Policy Respecting the Importation and Transportation of Goods
Ottawa, April 24, 2013
This memorandum replaces the Memorandum D3-1-1 dated September 16, 2008. It has been revised to denote the following changes:
This memorandum outlines and explains general Canada Border Services Agency (CBSA) requirements and administrative policies regarding the reporting and transportation of goods being imported into and moving in‑transit through Canada by all modes of transport.
This memorandum does not outline the policies and procedures for reporting goods under the Customs Self-Assessment (CSA) Program or goods being exported from Canada. For information regarding the Customs Self-Assessment (CSA) Program policies, guidelines and procedures, refer to Memorandum D3-1-7, Customs Self Assessment Program for Carriers. For information about the reporting and transportation of goods being exported from Canada, refer to Memorandum D3-1-8, Cargo — Export Movements.
1. The Customs Act, the Reporting of Imported Goods Regulations and the Transportation of Goods Regulations, establish the time of report, manner of report and who reports goods entering or moving in-transit through Canada. To obtain a copy of the regulations, please see the Justice Canada Web site at www.justice.gc.ca.
2. Except as otherwise prescribed in the Reporting of Imported Goods Regulations and the Transportation of Goods Regulations, all commercial goods that are imported or moving in-transit through Canada must be reported to the Canada Border Services Agency (CBSA) at first point of arrival (FPOA), even when exempt from Advance Commercial Information (ACI) notification. The requirement to report goods to the CBSA is effected orally or in writing in the prescribed manner.
3. The receipt of cargo control information enables the CBSA to:
4. For the purpose of identifying carriers and freight forwarders, a four-character code will be assigned by the CBSA to all eligible parties. This code must be shown on all cargo control documents or provided in Electronic Data Interchange (EDI) transmissions.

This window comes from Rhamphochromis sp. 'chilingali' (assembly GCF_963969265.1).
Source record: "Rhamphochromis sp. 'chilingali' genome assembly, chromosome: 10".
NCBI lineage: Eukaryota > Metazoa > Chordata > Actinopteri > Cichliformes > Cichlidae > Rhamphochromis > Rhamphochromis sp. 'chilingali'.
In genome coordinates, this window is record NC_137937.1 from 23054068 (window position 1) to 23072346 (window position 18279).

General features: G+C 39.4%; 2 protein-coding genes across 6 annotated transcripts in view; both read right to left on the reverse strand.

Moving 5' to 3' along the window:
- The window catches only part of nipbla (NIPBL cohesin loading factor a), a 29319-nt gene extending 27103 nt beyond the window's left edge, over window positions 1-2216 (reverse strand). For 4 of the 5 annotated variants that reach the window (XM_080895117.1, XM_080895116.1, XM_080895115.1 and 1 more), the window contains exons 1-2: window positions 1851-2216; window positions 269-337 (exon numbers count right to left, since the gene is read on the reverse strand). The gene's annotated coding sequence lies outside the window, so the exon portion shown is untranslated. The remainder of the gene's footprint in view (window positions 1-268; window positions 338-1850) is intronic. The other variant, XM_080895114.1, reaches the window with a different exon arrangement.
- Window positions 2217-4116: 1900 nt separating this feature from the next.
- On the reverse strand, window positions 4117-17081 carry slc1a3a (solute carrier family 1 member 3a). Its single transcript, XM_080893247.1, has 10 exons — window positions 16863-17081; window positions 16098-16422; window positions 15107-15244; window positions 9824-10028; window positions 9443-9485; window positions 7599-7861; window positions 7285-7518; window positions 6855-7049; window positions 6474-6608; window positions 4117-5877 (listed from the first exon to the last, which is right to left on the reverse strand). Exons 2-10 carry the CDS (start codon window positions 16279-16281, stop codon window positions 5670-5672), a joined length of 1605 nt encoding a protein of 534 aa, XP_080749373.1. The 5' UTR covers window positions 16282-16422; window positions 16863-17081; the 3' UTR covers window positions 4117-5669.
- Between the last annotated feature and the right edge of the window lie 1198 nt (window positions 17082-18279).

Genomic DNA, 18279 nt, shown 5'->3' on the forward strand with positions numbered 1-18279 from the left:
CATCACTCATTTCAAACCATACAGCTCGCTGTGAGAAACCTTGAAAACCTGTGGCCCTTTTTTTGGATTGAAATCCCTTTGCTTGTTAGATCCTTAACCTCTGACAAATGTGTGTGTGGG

5. Transporting carriers and freight forwarders eligible for a carrier code can only have one carrier code per mode of transport for each legal entity.
6. For the purpose of assessing carrier code eligibility, the CBSA defines a carrier as the entity operating a conveyance transporting specified goods to Canada. To operate a conveyance means to have legal custody and control of the conveyance as:
Specified goods means:
7. Clients who do not meet the criteria mentioned above are not eligible to receive or hold a carrier code.
8. It is the responsibility of the applicant to demonstrate to the CBSA that the entity is in fact a carrier as per the definition from paragraph 6.
9. The CBSA also issues codes to eligible freight forwarders. Clients who apply for a freight forwarder code must also demonstrate that they meet the definition of a freight forwarder.
10. For purposes of assessing freight forwarder eligibility, a freight forwarder is defined as an agent who arranges for the transportation of goods, and who may provide other services such as consolidation and deconsolidation of shipments, de-stuffing containers, Customs brokerage and warehousing. Freight forwarders do not transport goods into Canada but, if in possession of a valid bonded CBSA freight forwarder carrier/identifier code, may transport in-bond goods from point to point within Canada. For more information on freight forwarder requirements please see Memorandum D3-3-1, Forwarded and Consolidated Cargo — Import Movements.
11. Carriers or Canadian freight forwarders must advise the CBSA in writing, within 30 days of any change to their legal entity, name, address and contact information.
12. Only carriers or freight forwarders that have filed security with the CBSA are permitted to transport in-bond goods between points in Canada.
13. Information on posting security and requirements involving legal name changes may be found in Memorandum D1-7-1, Posting Security for Transacting Bonded Operations. A sample of the Customs Bond, Form D120, is available on the CBSA Web site at www.cbsa.gc.ca.
14. For information regarding mode specific security requirements refer to:
15. Under the ACI program, all carriers must transmit pre-arrival electronic cargo and conveyance data using EDI. For more information, refer to Memorandum D3-2-1, International Commercial Air Traffic and Conveyance Reporting for air conveyance, D3-2-2, Air Cargo — Import and In-transit Movements for air cargo, Memorandum D3-5-1, Commercial Vessels in International Service for marine conveyance , D3-5-2, Marine Cargo — Import Movements for marine cargo, Memorandum D3-4-2, Highway Cargo — Import Movements for highway cargo and Memorandum D3-6-6, Rail Cargo — Import Movements for rail cargo.